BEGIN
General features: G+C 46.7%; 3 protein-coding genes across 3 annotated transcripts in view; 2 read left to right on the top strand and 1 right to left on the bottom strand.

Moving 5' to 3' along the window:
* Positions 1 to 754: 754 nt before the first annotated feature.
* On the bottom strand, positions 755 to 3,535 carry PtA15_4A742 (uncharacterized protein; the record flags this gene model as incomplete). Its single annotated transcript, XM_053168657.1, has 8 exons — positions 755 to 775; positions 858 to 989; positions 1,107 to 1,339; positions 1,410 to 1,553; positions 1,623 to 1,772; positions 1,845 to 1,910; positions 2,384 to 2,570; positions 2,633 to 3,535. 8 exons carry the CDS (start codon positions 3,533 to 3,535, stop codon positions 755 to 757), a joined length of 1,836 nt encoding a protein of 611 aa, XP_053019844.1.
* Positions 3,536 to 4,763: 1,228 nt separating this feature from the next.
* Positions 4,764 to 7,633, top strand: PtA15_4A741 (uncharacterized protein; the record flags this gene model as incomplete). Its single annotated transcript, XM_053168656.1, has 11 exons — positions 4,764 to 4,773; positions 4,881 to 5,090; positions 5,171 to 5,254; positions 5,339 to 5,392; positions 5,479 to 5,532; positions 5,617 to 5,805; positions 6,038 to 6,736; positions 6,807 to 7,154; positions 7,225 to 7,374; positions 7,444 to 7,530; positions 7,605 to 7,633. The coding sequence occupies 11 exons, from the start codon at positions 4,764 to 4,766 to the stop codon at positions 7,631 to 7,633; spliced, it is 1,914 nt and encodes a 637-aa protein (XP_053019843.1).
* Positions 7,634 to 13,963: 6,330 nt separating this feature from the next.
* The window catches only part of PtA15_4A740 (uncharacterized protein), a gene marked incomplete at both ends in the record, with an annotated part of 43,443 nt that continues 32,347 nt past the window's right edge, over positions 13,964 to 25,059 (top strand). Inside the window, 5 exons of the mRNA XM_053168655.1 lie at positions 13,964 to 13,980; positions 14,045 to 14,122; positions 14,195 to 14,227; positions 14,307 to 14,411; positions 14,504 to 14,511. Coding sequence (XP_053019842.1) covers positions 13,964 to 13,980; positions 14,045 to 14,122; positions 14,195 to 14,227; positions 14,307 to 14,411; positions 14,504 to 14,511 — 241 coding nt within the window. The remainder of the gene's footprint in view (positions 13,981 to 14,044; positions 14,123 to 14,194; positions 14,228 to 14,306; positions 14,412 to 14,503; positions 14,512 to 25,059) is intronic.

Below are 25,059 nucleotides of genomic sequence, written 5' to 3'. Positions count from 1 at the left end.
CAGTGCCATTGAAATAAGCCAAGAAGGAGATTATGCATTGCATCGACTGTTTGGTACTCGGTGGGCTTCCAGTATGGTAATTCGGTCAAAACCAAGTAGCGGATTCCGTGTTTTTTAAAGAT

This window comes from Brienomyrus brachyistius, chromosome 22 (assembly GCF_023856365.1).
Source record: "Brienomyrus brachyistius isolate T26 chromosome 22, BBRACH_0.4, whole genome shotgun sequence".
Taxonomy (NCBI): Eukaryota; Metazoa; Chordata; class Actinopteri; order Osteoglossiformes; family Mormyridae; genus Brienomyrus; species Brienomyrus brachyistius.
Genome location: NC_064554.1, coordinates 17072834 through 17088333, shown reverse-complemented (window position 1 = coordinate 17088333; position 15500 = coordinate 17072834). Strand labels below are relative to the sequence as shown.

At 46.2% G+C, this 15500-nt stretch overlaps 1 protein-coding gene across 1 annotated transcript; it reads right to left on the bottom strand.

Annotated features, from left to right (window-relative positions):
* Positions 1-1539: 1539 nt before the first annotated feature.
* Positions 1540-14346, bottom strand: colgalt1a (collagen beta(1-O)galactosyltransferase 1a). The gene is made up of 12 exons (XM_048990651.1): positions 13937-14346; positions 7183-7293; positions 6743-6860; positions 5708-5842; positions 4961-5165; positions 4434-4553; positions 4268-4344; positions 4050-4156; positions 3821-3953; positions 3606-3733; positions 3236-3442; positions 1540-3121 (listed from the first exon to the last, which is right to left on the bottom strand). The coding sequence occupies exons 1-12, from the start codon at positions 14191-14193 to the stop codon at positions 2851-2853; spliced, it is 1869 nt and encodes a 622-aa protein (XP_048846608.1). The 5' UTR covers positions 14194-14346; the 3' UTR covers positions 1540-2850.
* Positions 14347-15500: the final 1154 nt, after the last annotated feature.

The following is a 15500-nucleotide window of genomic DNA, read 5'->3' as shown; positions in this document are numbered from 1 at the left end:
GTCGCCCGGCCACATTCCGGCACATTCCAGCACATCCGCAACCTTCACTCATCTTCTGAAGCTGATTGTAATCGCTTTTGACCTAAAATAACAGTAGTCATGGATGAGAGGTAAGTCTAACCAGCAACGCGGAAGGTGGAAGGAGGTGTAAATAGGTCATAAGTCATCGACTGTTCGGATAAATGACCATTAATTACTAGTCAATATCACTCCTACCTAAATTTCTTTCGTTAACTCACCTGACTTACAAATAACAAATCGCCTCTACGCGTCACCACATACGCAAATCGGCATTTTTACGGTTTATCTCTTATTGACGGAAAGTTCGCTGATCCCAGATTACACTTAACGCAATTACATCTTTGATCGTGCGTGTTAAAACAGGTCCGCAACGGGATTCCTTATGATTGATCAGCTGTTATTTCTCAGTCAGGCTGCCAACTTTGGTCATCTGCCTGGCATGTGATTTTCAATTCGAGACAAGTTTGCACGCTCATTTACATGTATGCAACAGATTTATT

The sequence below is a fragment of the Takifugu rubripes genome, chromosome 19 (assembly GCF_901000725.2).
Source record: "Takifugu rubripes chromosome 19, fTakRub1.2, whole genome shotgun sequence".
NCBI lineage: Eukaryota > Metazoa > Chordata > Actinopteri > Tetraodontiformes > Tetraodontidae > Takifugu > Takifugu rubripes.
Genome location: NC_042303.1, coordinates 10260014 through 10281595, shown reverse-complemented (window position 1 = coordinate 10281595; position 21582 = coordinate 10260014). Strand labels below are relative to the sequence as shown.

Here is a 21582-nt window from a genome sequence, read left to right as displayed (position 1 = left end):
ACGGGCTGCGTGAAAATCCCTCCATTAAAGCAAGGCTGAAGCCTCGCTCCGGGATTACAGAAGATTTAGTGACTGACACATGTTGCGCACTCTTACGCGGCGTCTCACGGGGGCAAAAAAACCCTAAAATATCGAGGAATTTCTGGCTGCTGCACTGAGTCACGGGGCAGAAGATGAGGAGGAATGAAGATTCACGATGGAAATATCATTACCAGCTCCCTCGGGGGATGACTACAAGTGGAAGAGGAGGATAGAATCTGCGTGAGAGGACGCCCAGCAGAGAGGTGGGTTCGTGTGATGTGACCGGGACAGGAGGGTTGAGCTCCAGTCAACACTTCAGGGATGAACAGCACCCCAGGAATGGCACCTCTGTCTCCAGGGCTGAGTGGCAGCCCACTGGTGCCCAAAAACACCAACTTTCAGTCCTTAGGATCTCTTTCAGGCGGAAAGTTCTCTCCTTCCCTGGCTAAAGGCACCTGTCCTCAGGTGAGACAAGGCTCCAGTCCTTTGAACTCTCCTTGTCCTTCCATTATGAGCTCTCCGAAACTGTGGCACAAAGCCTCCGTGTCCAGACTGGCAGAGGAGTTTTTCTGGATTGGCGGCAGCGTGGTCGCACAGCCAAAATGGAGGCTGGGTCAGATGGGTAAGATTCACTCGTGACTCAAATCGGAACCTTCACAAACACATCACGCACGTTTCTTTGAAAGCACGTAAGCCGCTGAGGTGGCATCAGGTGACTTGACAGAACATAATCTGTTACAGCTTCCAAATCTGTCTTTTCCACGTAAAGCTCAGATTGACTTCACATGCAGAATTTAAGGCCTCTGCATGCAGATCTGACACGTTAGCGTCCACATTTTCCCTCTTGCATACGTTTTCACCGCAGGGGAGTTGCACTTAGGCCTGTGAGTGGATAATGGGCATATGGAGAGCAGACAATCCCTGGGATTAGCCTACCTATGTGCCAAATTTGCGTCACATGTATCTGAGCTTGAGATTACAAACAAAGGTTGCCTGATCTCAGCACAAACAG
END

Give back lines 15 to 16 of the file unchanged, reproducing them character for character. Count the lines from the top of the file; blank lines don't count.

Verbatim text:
At 46.2% G+C, this 15500-nt stretch overlaps 1 protein-coding gene across 1 annotated transcript; it reads right to left on the bottom strand.

Annotated features, from left to right (window-relative positions):